Oilers looking to cut down on high-danger scoring chances against

Kyle Bukauskas reports from Edmonton where the Oilers prepare to host the Toronto Maple Leafs on Hockey Night in Canada.

EDMONTON — It was the first practice all season where the Edmonton Oilers were staring a three-game losing streak square in the eye. So head coach Dave Tippett did something his team hasn’t seen this season. He gathered his troops and opened the day with a little frank, pre-practice conversation.

So, with the Toronto Maple Leafs on tap for a Hockey Night in Canada bout tonight, what was Tippett’s message?

Spoiler alert: He’s not telling.

“Just a little bit of where we’re at, what we’ve got to be thinking about in practice,” he said vaguely. “Normally we would have a meeting before, but we came out a little later today. We had a short little meeting on the ice, and had a good practice.”

OK. Really, we know what he was talking about, don’t we?

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His Oilers are hemorrhaging Grade-A scoring chances and not getting enough big saves from their goalies to stem the tide. Coming off back-to-back games in which Edmonton allowed six goals against, we’re guessing the conversation centered around playing with more attention to defence, a trait these Oilers have abandoned of late.

“There are some issues,” Tippett admitted. “We’re not giving up a lot of chances, but the ones we are have been real good ones. I look at the (Minnesota Wild game, a 6-5 loss), and there were some we can take out of our game just by managing the game a little better. And there were ones where we had missed assignments. We can address both of those.”

Leon Draisaitl, who sits second in National Hockey League scoring with 55 points — but is minus-3 on the season — is a metaphor for Edmonton’s game right now. Lots of goals going in — at both ends.

“We’re scoring enough goals to win hockey games,” Draisaitl said. “We’ve just been giving up too much. (Today) is a good test, a skilled (Leafs) group. Should be an exciting game.”

The Oilers have come back from three- and two-goal, third-period deficits in their past two games to tie the score. However, as quickly as they came back versus the Carolina Hurricanes and the Wild, they lost those leads, eventually allowing six goals in back-to-back games.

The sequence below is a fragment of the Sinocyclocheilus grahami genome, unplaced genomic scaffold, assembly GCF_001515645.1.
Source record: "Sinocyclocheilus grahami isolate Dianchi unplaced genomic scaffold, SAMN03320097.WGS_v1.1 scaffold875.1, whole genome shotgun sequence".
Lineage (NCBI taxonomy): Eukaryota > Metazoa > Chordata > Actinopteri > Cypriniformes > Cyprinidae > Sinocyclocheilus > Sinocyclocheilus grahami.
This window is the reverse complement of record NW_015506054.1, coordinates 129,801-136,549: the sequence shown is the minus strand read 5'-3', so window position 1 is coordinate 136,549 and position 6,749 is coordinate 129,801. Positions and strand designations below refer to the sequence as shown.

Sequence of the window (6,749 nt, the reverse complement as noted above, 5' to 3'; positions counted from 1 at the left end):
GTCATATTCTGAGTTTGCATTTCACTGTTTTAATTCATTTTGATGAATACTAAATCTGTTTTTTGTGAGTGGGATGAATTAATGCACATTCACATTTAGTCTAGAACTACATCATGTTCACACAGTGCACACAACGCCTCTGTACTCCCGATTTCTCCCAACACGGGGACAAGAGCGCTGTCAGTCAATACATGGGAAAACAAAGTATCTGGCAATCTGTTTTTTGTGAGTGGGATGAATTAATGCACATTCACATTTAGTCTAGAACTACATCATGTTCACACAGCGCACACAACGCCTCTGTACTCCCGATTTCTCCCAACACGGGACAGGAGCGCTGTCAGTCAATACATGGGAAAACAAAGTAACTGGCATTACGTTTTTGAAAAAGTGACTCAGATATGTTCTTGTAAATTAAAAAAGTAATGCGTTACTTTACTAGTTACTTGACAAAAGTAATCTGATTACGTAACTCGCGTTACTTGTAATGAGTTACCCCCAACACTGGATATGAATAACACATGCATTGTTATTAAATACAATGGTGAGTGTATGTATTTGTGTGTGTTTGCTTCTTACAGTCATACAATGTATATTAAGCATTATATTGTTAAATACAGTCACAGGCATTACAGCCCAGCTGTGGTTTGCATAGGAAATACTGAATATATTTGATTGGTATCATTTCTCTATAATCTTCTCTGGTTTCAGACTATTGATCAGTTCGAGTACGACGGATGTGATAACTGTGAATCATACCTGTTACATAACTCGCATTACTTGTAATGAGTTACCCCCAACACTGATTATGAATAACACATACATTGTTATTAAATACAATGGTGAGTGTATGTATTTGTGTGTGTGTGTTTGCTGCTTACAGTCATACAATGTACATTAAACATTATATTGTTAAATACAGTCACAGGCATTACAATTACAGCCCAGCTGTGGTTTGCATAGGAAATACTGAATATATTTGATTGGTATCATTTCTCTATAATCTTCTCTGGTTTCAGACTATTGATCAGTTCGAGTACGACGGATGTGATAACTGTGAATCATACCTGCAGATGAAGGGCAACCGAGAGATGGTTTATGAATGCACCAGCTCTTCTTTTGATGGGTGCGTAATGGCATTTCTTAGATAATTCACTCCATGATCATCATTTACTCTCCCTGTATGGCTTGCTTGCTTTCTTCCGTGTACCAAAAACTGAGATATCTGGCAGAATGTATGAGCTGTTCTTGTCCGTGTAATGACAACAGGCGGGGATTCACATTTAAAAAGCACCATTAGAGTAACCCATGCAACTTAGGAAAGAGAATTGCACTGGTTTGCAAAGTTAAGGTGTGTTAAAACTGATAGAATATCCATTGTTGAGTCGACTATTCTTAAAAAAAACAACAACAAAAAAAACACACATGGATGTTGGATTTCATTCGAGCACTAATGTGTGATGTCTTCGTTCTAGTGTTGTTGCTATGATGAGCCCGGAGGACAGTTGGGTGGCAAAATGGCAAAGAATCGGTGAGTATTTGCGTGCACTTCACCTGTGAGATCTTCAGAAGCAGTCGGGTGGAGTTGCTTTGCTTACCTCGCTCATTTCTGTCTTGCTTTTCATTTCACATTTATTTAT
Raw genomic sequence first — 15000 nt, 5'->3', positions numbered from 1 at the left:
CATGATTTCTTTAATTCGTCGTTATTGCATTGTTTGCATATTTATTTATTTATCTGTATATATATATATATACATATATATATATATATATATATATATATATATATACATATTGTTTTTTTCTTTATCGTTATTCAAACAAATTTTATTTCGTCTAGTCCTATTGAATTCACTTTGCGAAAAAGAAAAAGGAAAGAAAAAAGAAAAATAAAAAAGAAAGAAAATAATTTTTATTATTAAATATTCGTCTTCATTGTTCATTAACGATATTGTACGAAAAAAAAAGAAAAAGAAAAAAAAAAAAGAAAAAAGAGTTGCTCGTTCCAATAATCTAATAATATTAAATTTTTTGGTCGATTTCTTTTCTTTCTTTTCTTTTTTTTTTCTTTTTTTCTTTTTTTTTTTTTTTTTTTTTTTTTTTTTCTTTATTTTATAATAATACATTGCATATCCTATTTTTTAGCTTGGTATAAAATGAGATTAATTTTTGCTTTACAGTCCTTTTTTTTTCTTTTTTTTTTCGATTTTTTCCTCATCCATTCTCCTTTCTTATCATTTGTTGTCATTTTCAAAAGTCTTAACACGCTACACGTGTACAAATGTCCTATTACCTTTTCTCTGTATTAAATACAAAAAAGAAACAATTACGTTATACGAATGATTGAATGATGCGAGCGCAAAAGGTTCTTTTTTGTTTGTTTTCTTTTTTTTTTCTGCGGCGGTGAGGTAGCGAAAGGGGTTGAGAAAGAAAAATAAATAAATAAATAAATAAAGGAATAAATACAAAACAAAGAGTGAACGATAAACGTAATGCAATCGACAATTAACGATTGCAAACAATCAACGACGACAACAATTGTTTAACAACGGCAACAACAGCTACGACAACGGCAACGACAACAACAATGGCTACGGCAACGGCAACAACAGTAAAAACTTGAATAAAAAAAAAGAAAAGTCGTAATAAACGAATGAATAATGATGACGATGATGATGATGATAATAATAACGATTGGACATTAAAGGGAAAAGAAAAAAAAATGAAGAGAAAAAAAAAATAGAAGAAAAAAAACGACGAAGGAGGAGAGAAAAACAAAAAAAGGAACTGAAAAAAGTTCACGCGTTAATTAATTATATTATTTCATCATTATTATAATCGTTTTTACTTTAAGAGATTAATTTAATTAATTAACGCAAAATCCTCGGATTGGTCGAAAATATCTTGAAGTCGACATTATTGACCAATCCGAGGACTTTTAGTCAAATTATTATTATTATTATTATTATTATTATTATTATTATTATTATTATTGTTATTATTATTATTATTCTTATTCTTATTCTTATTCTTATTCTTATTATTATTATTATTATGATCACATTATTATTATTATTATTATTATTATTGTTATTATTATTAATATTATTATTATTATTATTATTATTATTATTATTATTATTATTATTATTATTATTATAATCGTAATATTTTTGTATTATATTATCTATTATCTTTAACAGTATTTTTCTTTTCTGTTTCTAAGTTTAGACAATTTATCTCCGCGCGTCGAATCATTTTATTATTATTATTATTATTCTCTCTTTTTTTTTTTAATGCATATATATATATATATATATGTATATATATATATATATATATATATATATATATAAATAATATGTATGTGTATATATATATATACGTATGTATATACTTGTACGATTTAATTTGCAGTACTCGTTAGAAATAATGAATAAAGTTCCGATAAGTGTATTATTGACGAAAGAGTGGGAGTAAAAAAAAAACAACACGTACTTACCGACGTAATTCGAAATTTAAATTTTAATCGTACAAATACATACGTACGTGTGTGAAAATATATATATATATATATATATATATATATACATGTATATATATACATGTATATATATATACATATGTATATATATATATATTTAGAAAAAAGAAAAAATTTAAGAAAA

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How does a head coach balance that good-news/bad-news scenario with his players?

“The way it balances is just by telling the truth,” Tippett reasoned. “Tell ‘em why you got down by two, and tell ‘em why we got back (to even). I like the way we push at certain times, but I don’t like some of the mistakes we’re making, at times when you can’t make those mistakes.”

Tippett also addressed his leadership group about the team’s first real adversity this season. He’s interested to see how those leaders guide the roster through the tough times, after having cruised along at the top of the Pacific Division for the first 30 games of the season.

“We’re building a culture in here where we don’t want to be a losing team anymore,” Draisaitl said. “We want to win, and we want to end losing streaks as soon as possible. It’s the first time it’s gotten to three this year for us. It’s something we want to turn around.

“It’s all about winning hockey games. During the year you have games that you’re not supposed to win that you do win, and there are games that you are supposed to win and you somehow find a way to lose. The last two games, we had a chance to win those games. We just couldn’t find a way.

“It’s a matter of focusing on building that winning mentality,” concludes Draisaitl. “It doesn’t always have to be pretty — the points (are all that) matter at the end.”


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